In a press release dated February 16, 2023, the Federal Labor Court announced its decision in Case No. 8 AZR 450/21, finding that an employer had engaged in gender-based pay discrimination — specifically, that a woman had been paid a lower salary than a male colleague even though both employees performed the same work. In finding the existence of discrimination, the court was unpersuaded by the employer’s argument that the pay difference was based on the male employee having negotiated a higher salary, rather than because of gender. Though the full decision has yet to be published, this ruling may indicate that employees with equal qualifications and who do equal work, but who are paid less than other employees of another gender, may be entitled to higher salaries, given that an employee’s salary negotiation skills will not be an excuse for an employer’s failure to provide equal pay for equal work.

United Kingdom

UK CMA Publishes Guidance on Anti-Competitive Recruitment and Hiring Practices

On February 9, 2023, the U.K. Competition and Markets Authority (CMA) published guidance for employers on how to comply with U.K. competition law in their recruiting and hiring practices, focusing in particular on the prohibition on anti-competitive agreements. The key types of employer behavior in the labor market that would breach the prohibition (whether done in connection with employees, freelancers or contract workers) are: (1) no-poaching agreements between businesses; (2) wage fixing agreements; and (3) sharing of sensitive information regarding terms and conditions of employment offered by a particular business with other businesses.

The CMA recommended various steps that businesses can take to avoid running afoul of the prohibition, such as providing training to recruitment staff on competition law and ensuring a robust internal reporting process is in place to handle any anti-competitive issues that may arise. If a business has already engaged in anti-competitive behavior, the guidance recommends notifying the CMA immediately (in such circumstances, the CMA is more likely to be lenient when subsequently taking enforcement action).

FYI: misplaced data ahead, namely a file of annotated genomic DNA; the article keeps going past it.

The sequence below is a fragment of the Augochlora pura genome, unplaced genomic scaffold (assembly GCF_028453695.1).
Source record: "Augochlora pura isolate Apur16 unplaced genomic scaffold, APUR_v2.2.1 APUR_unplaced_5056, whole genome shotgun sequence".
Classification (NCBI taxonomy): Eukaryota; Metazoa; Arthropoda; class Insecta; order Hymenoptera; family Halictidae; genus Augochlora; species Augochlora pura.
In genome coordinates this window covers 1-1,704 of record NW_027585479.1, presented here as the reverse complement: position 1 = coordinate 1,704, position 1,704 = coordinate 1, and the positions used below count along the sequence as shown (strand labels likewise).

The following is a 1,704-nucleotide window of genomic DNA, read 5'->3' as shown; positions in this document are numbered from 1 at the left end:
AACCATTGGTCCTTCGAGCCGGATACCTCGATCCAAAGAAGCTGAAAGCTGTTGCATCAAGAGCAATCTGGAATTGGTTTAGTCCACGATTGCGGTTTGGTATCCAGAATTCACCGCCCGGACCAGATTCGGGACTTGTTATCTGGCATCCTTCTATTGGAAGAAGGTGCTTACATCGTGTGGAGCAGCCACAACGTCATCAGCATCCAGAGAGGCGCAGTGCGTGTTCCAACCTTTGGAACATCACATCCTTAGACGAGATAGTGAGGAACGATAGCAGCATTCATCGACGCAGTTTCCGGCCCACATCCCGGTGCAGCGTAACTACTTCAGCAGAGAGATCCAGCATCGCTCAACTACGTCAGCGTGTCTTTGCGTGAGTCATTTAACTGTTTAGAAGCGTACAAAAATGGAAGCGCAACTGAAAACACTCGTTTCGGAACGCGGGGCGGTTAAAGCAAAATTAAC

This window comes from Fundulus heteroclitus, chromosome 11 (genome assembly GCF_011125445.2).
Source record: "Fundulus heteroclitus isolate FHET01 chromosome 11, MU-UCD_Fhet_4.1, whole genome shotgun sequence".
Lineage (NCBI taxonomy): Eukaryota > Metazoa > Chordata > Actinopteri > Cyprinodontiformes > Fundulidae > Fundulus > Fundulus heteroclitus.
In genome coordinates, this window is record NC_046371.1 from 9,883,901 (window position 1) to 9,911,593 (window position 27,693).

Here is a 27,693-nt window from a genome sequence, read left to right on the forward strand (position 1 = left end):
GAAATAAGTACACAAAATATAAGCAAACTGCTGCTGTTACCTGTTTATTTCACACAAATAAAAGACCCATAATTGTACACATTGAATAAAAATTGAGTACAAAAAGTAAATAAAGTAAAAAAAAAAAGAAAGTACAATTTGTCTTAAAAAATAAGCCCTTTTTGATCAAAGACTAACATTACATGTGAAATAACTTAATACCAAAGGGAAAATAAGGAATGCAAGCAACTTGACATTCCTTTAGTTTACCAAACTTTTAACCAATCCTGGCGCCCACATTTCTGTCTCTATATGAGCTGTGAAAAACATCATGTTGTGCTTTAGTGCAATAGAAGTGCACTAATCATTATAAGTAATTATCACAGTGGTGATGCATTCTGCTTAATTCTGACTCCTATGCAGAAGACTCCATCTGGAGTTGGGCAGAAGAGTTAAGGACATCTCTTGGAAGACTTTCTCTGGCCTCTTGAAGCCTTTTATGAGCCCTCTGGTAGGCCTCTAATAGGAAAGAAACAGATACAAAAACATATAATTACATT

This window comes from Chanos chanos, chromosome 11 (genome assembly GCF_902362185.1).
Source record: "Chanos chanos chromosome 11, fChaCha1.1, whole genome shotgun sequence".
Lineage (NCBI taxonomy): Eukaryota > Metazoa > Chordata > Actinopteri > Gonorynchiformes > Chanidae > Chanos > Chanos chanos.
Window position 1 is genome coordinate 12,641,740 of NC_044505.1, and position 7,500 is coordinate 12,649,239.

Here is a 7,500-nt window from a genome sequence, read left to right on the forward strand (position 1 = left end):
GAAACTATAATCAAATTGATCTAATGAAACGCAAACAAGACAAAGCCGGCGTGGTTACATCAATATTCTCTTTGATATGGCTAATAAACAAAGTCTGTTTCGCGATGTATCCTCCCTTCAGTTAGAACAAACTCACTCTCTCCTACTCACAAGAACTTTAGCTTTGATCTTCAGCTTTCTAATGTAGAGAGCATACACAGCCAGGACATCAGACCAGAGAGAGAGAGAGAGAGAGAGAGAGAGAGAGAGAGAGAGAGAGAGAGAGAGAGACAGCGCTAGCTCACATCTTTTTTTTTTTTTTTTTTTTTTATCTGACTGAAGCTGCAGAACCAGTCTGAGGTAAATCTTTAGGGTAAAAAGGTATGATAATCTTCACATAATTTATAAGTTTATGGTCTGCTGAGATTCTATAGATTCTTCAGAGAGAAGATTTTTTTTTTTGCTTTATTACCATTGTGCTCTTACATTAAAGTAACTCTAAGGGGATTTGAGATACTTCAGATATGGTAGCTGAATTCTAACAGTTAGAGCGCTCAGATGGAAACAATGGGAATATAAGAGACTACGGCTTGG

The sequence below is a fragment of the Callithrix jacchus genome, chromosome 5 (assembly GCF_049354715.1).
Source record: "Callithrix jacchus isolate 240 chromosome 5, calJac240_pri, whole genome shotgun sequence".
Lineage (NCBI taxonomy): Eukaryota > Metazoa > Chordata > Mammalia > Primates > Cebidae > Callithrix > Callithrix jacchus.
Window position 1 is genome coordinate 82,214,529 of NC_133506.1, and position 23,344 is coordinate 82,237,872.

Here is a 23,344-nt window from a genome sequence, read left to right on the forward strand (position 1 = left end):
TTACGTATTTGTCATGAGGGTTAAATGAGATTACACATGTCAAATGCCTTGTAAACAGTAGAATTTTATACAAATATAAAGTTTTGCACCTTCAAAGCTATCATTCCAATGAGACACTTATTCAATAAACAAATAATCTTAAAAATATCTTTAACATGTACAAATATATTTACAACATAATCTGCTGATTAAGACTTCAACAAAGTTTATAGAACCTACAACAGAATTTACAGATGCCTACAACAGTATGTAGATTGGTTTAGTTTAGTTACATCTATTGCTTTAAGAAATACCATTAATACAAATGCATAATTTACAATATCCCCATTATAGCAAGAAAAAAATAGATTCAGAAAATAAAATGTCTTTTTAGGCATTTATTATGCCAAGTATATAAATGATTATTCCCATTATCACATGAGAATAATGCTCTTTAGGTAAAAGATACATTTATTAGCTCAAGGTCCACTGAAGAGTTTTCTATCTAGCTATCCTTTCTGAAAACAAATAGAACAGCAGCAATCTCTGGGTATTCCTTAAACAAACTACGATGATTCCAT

The consequences of engaging in anti-competitive behavior in breach of competition law include fines of up to 10% of group worldwide annual revenue, unenforceability of any anti-competitive agreements, potential director disqualification and follow-on claims for damages, in addition to reputational damage.

The CMA’s interest in preventing anti-competitive behavior in the labor market is part of a broader trend in which competition authorities have taken the view that companies not only compete for customers through the products and services they supply to the market, but also for services provided by employees. Other government agencies in the U.S., Canada and elsewhere in Europe have recently provided similar guidance, and the European Commission is currently reviewing its approach to enforcement actions in respect of these types of anti-competitive practices.

Parker Review Committee Update and Recommendations for Ethnic Diversity of UK Boards

On March 13, 2023, the Parker Review Committee, an independent review committee led by Sir John Parker, published a report on improving the ethnic diversity of U.K. companies’ boards and announced a set of recommendations to improve the ethnic diversity of the senior management teams of FTSE 350 companies and the top 50 largest U.K. private companies. The review itself was established in 2017 as part of a series of measures designed to tackle the lack of diversity in the U.K. corporate sector. According to the Committee, nearly all of the U.K.’s FTSE 100 companies and 67% of FTSE 250 companies now have at least one minority ethnic director on their boards.

To continue this momentum towards increasing diversity in U.K. businesses, the Committee has proposed new voluntary measures for ethnic diversity within the senior management teams of FTSE 350 companies. These measures include — by December 2023 — setting a percentage target by for each senior management team (defined as members of the executive committee and senior managers who report directly to them) to include members who identify as being from an ethnic minority background, to be achieved by December 2027, and disclosing this target in their annual report. Further, the Committee has made recommendations directed at 50 of the U.K.’s largest private companies, including that they have at least one ethnic minority member on their boards by December 2027.

This memorandum is provided by Skadden, Arps, Slate, Meagher & Flom LLP and its affiliates for educational and informational purposes only and is not intended and should not be construed as legal advice. This memorandum is considered advertising under applicable state laws.